When President Obama announced that Chrysler LLC would be filing for Chapter 11 bankruptcy in late April, he mentioned that the beleaguered automaker could emerge after 60 days. "Well, that's not so bad," we all thought. Turns out that as details of Chrysler's reemergence begin to surface, the actual time table for bankruptcy to be completed could be as much as two years, not two months.

A condition of Chrysler's emergence is splitting the company into two entities – a good Chrysler and a bad Chrysler. The good entity would contain everything within the company that's valuable like the Jeep brand and Dodge trucks and their associated assembly plants. That entity would be the one controlled by Fiat and owned by the UAW VEBA fund, the U.S. and Canadian governments and Fiat. President Obama was likely referring to this entity when he mentioned the 60-day time table, as a judge has already scheduled these good assets to be transfered into the new entity by May 27th.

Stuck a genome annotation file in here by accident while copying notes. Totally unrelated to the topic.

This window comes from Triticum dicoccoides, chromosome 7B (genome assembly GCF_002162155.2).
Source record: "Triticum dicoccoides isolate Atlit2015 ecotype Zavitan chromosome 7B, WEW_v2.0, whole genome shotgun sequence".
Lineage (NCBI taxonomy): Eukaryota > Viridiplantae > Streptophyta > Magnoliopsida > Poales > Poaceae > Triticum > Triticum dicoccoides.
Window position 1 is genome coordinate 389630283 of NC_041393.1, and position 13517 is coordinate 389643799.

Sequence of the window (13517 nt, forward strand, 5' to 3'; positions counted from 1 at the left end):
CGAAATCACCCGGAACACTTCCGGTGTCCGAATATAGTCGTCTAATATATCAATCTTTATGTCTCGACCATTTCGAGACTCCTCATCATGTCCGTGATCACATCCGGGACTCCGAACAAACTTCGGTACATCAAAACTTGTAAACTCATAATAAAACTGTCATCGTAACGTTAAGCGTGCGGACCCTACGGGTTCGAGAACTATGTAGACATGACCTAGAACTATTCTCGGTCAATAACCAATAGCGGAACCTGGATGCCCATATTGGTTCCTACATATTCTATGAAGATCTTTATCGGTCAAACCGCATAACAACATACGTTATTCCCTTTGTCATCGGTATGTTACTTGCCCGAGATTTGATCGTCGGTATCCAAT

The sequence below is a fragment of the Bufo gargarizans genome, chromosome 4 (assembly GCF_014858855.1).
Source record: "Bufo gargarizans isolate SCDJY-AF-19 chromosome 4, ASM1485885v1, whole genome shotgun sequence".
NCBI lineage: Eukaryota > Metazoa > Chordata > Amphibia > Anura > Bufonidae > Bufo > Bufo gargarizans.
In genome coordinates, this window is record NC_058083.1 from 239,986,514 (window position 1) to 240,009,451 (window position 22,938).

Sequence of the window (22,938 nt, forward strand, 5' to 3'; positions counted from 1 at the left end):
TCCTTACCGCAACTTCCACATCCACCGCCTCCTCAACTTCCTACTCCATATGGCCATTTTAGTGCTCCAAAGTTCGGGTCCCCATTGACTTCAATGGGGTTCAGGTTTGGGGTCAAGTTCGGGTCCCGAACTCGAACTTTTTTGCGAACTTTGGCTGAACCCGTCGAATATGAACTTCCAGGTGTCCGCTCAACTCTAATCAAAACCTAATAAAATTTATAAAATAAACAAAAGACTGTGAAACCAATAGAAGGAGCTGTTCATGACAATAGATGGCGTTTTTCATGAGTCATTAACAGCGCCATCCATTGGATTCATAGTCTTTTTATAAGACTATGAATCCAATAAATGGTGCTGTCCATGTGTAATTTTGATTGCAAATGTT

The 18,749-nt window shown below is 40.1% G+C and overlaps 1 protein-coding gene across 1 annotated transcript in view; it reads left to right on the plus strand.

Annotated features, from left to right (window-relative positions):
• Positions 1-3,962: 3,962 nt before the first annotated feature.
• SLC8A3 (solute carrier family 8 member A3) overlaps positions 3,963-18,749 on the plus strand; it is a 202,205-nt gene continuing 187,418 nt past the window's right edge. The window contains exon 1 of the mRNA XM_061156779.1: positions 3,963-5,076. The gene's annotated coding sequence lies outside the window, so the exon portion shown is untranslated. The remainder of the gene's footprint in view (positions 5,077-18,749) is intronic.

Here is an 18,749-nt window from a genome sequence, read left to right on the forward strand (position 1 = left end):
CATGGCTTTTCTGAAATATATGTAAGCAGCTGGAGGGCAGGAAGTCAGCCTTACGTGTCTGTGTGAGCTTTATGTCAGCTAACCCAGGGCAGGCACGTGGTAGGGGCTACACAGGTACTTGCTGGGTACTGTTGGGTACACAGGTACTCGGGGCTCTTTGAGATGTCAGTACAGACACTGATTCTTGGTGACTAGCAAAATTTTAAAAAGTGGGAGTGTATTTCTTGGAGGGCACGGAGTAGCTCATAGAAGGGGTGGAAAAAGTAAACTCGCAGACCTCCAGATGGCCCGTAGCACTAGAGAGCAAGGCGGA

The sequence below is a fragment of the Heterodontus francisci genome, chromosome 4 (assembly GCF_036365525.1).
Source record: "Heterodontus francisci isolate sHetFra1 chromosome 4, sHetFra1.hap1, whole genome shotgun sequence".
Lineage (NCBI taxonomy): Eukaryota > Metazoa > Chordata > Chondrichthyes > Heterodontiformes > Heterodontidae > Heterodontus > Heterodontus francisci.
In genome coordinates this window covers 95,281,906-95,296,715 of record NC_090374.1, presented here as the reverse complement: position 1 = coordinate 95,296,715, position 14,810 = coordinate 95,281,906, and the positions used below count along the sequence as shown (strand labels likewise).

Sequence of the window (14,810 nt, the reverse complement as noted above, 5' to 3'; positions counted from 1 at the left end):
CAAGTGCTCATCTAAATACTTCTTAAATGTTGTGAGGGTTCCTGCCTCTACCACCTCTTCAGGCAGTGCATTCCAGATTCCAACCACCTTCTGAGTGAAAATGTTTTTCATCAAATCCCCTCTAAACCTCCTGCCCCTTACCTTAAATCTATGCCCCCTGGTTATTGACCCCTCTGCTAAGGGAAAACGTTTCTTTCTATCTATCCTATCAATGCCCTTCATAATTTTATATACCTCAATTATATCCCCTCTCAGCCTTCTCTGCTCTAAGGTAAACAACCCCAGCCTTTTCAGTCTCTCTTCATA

The other entity, the bad one, will contain non-valuable assets like shuttered plants and be responsible for most of the companies debts and liabilities. Governments, creditors and any one else owed money by Chrysler would have to wait for these bad assets to be sold before they could receive any payment, and what they'll get is likely pennies on the dollar of what they're owed. This process of selling off the diseased parts of Chrysler is what administration officials are now reportedly saying may take up to two years. By that time, the good Chrysler may be humming along nicely under the leadership of Fiat while the last remaining vestiges of what went wrong are sold to the highest bidder.

[Source: Bloomberg, Source Image by Scott Olson/Getty ]

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